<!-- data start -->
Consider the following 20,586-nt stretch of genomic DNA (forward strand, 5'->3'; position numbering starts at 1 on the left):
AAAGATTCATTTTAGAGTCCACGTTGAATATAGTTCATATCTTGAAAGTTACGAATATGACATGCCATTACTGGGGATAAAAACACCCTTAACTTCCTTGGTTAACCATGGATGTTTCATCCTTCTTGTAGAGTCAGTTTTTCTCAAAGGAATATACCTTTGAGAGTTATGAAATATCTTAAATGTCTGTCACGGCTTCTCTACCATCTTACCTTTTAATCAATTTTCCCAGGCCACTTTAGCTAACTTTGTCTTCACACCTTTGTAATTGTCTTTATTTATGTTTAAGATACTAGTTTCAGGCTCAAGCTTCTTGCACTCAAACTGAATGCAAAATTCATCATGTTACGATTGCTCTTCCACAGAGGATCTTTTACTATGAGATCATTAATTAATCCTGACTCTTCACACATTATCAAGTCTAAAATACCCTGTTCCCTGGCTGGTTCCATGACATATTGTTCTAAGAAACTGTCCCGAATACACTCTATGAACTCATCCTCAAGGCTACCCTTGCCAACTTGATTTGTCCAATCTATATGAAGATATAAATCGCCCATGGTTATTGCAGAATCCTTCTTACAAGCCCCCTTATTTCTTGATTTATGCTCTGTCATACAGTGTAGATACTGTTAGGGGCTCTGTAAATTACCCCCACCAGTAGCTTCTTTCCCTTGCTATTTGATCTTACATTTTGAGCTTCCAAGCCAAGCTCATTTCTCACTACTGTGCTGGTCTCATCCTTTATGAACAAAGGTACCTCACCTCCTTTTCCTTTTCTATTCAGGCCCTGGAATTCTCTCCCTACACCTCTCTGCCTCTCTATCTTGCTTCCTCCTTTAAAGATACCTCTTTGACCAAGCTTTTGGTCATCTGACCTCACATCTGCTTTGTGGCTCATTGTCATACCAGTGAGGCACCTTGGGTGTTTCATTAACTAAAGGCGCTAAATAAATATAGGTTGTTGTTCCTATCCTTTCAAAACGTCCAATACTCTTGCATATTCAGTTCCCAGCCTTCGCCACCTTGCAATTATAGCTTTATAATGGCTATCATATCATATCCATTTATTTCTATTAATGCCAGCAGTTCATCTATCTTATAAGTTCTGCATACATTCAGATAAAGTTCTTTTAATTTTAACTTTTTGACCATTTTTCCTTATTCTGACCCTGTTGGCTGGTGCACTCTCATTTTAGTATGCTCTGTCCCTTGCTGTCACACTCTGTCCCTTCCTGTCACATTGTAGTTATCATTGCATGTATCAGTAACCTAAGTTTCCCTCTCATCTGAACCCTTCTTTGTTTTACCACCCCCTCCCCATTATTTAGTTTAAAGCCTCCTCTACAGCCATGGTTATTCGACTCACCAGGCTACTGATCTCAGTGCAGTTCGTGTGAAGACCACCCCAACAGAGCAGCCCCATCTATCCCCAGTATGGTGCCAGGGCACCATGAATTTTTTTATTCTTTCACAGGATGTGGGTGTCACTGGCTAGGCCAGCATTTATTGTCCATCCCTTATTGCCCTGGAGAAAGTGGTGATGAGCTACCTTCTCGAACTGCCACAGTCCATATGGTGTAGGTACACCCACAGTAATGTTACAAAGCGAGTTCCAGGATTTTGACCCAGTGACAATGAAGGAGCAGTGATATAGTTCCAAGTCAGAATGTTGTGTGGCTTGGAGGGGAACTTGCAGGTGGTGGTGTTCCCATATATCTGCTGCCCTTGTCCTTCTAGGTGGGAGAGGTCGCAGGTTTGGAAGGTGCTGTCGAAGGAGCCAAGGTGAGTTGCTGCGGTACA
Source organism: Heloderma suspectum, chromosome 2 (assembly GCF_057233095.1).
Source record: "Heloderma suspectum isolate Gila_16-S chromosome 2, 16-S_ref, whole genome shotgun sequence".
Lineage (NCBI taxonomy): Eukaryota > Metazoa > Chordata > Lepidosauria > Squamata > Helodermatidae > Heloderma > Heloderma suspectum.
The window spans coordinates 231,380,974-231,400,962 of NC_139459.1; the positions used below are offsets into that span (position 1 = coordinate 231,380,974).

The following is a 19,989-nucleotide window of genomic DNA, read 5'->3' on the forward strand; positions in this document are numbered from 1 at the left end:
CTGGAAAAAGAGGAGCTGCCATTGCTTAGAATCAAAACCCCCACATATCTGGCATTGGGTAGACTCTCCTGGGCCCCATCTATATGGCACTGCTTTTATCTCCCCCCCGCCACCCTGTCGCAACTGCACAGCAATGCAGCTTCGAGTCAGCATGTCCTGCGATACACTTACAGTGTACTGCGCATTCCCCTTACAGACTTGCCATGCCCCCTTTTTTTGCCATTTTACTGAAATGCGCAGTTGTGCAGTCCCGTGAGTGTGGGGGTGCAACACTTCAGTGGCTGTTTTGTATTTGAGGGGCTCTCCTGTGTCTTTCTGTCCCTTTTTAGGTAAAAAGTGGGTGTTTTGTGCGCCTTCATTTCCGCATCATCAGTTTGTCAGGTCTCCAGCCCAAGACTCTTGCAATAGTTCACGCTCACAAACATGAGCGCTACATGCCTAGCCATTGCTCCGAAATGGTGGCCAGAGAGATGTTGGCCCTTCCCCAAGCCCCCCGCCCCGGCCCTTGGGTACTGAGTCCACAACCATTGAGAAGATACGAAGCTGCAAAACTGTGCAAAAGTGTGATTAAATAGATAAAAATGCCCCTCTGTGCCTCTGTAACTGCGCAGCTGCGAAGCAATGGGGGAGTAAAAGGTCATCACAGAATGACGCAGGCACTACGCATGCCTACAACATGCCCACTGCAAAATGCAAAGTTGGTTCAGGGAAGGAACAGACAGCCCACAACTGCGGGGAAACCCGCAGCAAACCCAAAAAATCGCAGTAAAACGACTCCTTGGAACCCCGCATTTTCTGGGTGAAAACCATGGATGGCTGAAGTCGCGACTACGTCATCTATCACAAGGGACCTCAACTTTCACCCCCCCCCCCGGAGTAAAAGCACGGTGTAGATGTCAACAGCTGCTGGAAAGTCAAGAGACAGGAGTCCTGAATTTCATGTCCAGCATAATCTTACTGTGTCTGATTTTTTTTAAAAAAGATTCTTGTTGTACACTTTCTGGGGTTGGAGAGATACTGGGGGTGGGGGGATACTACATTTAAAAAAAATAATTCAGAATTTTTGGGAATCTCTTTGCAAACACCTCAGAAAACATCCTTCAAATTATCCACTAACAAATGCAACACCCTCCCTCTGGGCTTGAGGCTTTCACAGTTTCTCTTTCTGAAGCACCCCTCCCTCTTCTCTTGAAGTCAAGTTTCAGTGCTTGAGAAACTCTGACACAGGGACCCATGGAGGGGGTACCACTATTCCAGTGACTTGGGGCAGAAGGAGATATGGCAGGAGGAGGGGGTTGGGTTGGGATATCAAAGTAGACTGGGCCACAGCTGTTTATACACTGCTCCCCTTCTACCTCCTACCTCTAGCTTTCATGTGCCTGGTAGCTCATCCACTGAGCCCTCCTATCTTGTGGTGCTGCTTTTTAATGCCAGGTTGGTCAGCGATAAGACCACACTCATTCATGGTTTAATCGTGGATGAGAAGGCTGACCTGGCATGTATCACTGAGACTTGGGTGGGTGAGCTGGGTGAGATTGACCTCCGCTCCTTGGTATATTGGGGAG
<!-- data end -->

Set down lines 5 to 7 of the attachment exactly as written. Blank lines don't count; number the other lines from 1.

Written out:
Lineage (NCBI taxonomy): Eukaryota > Metazoa > Chordata > Lepidosauria > Squamata > Helodermatidae > Heloderma > Heloderma suspectum.
The window spans coordinates 231,380,974-231,400,962 of NC_139459.1; the positions used below are offsets into that span (position 1 = coordinate 231,380,974).

The following is a 19,989-nucleotide window of genomic DNA, read 5'->3' on the forward strand; positions in this document are numbered from 1 at the left end: